Translations are certainly another great option for making a living with these kinds of projects. Maybe that would make for a good follow-up post next month — other jobs writers might consider if they’re looking to branch out (translations, editing, etc.). If that’s of interest to anyone, let me know and I’ll keep it in mind when I finalize February’s content calendar. 🙂

  8. Anne Wayman January 20, 2015 Reply

    Just talked with a coaching client who said among other things he writes stock tips….

    pretty complete list, Jenn and fun, too. I’d add
    tips for real estate agents since I do some of that on a regular basis, and
    info about sweepstakes of all things!

    Oh and sex therapy

    lol, what a group we are – and tips for writers? It does seem to go on.

    • Author
      Jennifer Mattern January 20, 2015 Reply

      Stock tips are certainly another project type writers can take on. When you start digging into specialties and how all of these projects can be tailored to a certain niche or industry, it’s a wonder any writer could complain about there being a lack of opportunities. Yet I hear it all the time from new writers. Sometimes it’s not a lack of potential gigs. It’s about us neglecting to look beyond the obvious. 🙂

  9. Andrew Jensen January 21, 2015 Reply

    Nice list. I agree that writing is an essential part of humanity. You should have maybe went into a little detail and explained some of the listings.

    • Author
      Jennifer Mattern January 21, 2015 Reply

      Thanks for your thoughts Andrew. Are there any project types that aren’t self-explanatory? If there’s something specific you’d like me to clarify or link you to more resources about, let me know. 🙂

  10. Giselle Mazurat April 18, 2015 Reply

    Hi Jennifer,

    Great list! Thank you for sharing. I’d like to add Business Requirements
    Business Process Flows
    Test Scripts
    Use Cases

  11. Amardip June 19, 2015 Reply

    I am a trainee counselor and would like to write mental health related topics , presentation etc. so, where can i submit these and can make money through online ?

  12. Hope Stefanski July 31, 2015 Reply

    I want to write for extra income. I am considering writing a biography.
    I am willing to write anything for income, and willing to work hard to learn the process and put lots of effort into making it work.
    Please advise on my next step in this process.
    Thank you, Hope

    • Author
      Jennifer Mattern August 3, 2015 Reply

      I’m going to give you a bit of tough love Hope. It doesn’t sound like you’re anywhere close to ready. “Willing to write anything for income” is not a sound business plan. Neither is learning on the job. You need to focus on learning first, then deciding exactly what you want to specialize in (certain topics, types of writing, or types of clients you’d want to work for if you freelance), before you worry about any next steps. It doesn’t sound like you’ve taken the first yet.

      Decide what you want to focus on. Then spend some time reading blogs and books on the topic. That’s how you’ll figure out the best way to proceed. The information is out there. You just need to spend some time looking for it.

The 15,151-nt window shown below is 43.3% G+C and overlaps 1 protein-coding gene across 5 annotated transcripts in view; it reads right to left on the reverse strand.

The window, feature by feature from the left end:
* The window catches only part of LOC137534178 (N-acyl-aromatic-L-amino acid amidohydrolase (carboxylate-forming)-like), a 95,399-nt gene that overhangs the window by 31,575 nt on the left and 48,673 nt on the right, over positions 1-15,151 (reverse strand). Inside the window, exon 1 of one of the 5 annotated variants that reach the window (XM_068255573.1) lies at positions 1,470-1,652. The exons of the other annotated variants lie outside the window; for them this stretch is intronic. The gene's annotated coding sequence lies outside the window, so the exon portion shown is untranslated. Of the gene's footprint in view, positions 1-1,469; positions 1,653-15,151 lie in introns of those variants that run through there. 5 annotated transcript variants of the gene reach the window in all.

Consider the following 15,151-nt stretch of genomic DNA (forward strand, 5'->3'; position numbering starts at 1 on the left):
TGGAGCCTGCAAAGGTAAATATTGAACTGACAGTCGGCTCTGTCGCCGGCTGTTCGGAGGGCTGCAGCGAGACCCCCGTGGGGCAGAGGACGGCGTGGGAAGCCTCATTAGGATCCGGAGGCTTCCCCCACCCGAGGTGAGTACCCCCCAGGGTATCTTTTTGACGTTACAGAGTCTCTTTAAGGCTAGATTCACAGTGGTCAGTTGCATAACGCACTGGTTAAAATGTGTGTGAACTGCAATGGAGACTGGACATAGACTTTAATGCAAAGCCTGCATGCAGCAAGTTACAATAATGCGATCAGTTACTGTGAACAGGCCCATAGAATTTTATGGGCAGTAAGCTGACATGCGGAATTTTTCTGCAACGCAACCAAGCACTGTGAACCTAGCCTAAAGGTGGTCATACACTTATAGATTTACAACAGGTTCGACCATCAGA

13. Netta August 4, 2015 Reply

    I love the list and the additions in the comments section. People have been rather discouraging about me writing full-time and I always say the internet could not exist without writers, someone even wrote the stuff on your cereal box, but no one really seems to take me seriously.
    Also I think its great that you take time to respond to all the comments.

    • Author
      Jennifer Mattern August 4, 2015 Reply

      Hi Netta,

      I’m glad you liked the post, and I’m sorry to hear that people in your life have been discouraging you from pursuing writing. Unfortunately it’s something many of us go through early on. In my case, that attitude didn’t change in the people who had it until they saw exactly how much money I was making at the time. Until you get to the point where the numbers speak for themselves, it’s often best to try to ignore them and find support elsewhere, such as among your fellow writers. Join a forum or two where you can share experiences and get specific advice for your career. Being surrounded by professionals doing what you want to do, and having a support system in place when you need help, can make all the difference.

  14. Loretta Campbell August 28, 2015 Reply

    Hello Jennifer,

    I didn’t see this in the comments above. Writing textbook test questions is also a way to earn money as a writer.


    Loretta H. Campbell

  15. Veronica Marks November 24, 2015 Reply

    This is a fantastic list, and I love how comprehensive it is. I would wager to guess that any of these offered in a different language than English would pay more than the English versions! I’m learning Spanish in college, and hopefully it will help me with my freelance work in the end.

  16. Mike April 8, 2016 Reply

    Comprehensive list! Thanks for sharing.

  17. E-book and blog writing are the most effective of all. I’ve actually earned quite well with those two forms.

  18. Ryan Lanz September 7, 2016 Reply

    Jennifer’s post here is a great read. She’s right that there are a lot more avenues than people think. You likely won’t get rich quick, but it’s possible to get “rich” (or at least a version of it) eventually.

    I recently posted an article about this that some might find helpful, titled “How to Make a Living as a Writer.”